Four Ways to Put off Brands from Working with You

There’s an abundance of information out there about where brands/advertisers looking to work with bloggers are going wrong. Whilst I wholeheartedly agree with a lot of this insight, we must remember that it’s a partnership that’s being formed - and so, there’s a few things bloggers need to take into account too.

For three years I worked for a children’s brand working on blogger outreach campaigns. With the parenting blogosphere already well established and constantly growing, it was an obvious fit. The network of ‘mummy-bloggers’ and progressively more so, ‘daddy-bloggers’, consists of a very savvy group of people who know exactly the worth of their blog, how to work brands and how to get themselves out there.

However, during my my experience I quickly identified some irritating and common occurrences in the communication process. I would often find great, relevant blogs but was put off by seemingly simply things, which I have listed below.
 

1. WHERE ARE YOUR SOCIAL MEDIA LINKS?

If they’re not spotted within the first 20 seconds then you’ve lost their attention. The best place, from a design point of view as well as a user point of view, is in the header or footer. A lot of blogs put them in the ‘Contact Me’ section, which actually makes a lot of sense - and that’s fine if you’ve made that conscious decision.

The quantity of blogs (some good, some bad) I came across with NO VISIBLE social media links was shocking.

Why do you need them?

  • It shows brands that you’re ‘switched on’ - you’re taking this blogging thing seriously and you want to engage with people within the same community. You want to be found!

  • Let’s be honest, brands want to see how influential you are on these channels. Your presence on Twitter matters to us because that’s where you’ll be sharing your sponsored content.

Side note: If you want to be contacted via email - make sure your email address is easily located too. This was another problem I came across.

 

social media smart anteater

 


2. MEANINGLESS EMAILS

The amount of introductory emails I received with no blog URL, or even the name of their blog in, was incredible. Try again.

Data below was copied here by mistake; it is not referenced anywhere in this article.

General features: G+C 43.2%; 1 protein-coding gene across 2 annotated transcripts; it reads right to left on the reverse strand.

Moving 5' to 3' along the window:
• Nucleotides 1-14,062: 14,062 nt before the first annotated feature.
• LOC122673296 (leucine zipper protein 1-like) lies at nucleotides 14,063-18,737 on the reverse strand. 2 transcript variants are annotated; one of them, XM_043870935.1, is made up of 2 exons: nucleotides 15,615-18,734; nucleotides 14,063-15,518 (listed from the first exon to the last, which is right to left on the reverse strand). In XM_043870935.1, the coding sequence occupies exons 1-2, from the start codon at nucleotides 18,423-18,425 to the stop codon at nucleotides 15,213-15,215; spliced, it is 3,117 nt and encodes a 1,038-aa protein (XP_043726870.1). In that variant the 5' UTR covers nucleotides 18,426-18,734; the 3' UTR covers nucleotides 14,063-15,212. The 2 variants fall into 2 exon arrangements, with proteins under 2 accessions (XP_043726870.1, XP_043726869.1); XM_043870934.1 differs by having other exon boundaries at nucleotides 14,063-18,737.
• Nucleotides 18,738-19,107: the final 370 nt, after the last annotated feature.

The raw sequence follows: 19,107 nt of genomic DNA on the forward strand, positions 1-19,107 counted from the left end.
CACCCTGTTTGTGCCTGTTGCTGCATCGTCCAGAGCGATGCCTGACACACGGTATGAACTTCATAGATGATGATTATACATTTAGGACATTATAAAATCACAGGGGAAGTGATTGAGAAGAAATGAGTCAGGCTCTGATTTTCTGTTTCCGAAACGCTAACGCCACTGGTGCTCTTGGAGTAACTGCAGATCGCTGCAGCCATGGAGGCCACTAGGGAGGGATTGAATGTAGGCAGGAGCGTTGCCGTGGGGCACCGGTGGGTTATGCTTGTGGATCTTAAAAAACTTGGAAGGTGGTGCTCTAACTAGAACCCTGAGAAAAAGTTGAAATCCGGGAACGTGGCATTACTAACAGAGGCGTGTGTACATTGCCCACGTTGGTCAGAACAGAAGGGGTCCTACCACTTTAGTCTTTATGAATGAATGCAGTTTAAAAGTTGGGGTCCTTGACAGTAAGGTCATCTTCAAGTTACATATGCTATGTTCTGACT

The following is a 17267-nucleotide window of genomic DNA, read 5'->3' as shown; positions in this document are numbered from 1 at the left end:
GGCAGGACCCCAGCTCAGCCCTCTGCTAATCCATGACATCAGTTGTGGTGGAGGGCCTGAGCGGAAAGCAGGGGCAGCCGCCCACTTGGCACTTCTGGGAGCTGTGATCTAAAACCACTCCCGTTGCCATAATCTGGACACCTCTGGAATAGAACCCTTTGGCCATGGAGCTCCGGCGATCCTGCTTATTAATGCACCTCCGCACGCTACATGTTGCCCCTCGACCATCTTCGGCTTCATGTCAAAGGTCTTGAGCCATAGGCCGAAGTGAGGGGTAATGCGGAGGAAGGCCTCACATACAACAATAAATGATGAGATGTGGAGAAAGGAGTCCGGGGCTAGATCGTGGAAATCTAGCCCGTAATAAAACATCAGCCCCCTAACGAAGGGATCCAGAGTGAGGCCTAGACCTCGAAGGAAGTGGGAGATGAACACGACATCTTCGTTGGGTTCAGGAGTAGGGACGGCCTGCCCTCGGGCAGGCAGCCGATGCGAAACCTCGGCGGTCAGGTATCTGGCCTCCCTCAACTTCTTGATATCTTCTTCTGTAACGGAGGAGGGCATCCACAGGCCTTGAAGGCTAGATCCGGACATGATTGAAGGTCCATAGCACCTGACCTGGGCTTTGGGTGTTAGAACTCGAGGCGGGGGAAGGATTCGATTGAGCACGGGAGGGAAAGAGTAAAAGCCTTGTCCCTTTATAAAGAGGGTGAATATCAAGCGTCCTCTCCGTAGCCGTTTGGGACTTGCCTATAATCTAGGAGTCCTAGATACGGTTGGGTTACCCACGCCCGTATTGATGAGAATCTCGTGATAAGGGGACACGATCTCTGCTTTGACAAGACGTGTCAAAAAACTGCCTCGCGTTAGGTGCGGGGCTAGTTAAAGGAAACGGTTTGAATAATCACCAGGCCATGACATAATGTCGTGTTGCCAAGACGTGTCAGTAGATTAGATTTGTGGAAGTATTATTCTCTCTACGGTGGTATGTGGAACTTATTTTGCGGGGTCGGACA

Brands expect:

  • Personalization - if you know the name of the person you’re contacting, use it.
  • Blog URL. Blog URL. Blog URL.
  • Why your blog is relevant to what the company does.
  • Links for social networks that you use regularly for your blog
  • Readership / visitor volume
  • Ideas for sponsored posts

Impress brands with:

  • Why you want to work with them.
  • Examples of previous sponsored posts
  • The results of previous sponsored posts (stats, user response, etc).
  • What you can do for them - your reach and why you are great.
  • Innovative, different ideas for sponsored posts
  • Further helpful details, like for the parenting industry the ages of your children

 

3. FREEBIE HUNTERS

Product/service reviews can work very well for both parties. But firstly, please don’t guilt trip companies into giving you free products. A lot of them really would love to give away hundreds of products/services to the blogging community but they have tight budgets very watchful bosses!

Secondly, if you are JUST freebie hunting, then you’re transparent. I understand the appeal, I’ve seriously considered setting up a personal blog for that very reason - how cool would it be to get given loads of free makeup? But at the end of the day, you need to build valuable relationships and brands want that too. Just a quick look at your blog and your Twitter feed will tell them what they need to know.

 

4. MAINTAIN PROFESSIONALISM

If you’re blogging in a professional capacity, make sure you emulate that in all your communications.

  • Some bloggers are openly very rude about brands - watch what you say on social networks and in your PR section of your blog.

  • If a brand says that they’ll contact you in the future when an opportunity comes up, more often than not they mean it - they want a list of blogs on their radar. Please don’t get angry or upset with them!

  • If you’ve had a bad experience with another brand, don’t tar others with the same brush. They could be lovely!

  • When it comes to Twitter, Google Plus, Pinterest and so on, find a balance between what’s personal and what’s blog-related.

 

All this may seem like common sense to some, but they are in fact common problems. If you want to work with top brands and build reciprocal relationships with them, then these are the fundamental rules you should try to follow. If you’re reading this post, chances are you take your blog seriously and it’s probably fantastic. Don’t trip up on small hurdles. Be smart, professional and be you - show brands what makes you unique and tell us why THEY should want to work with YOU.
 

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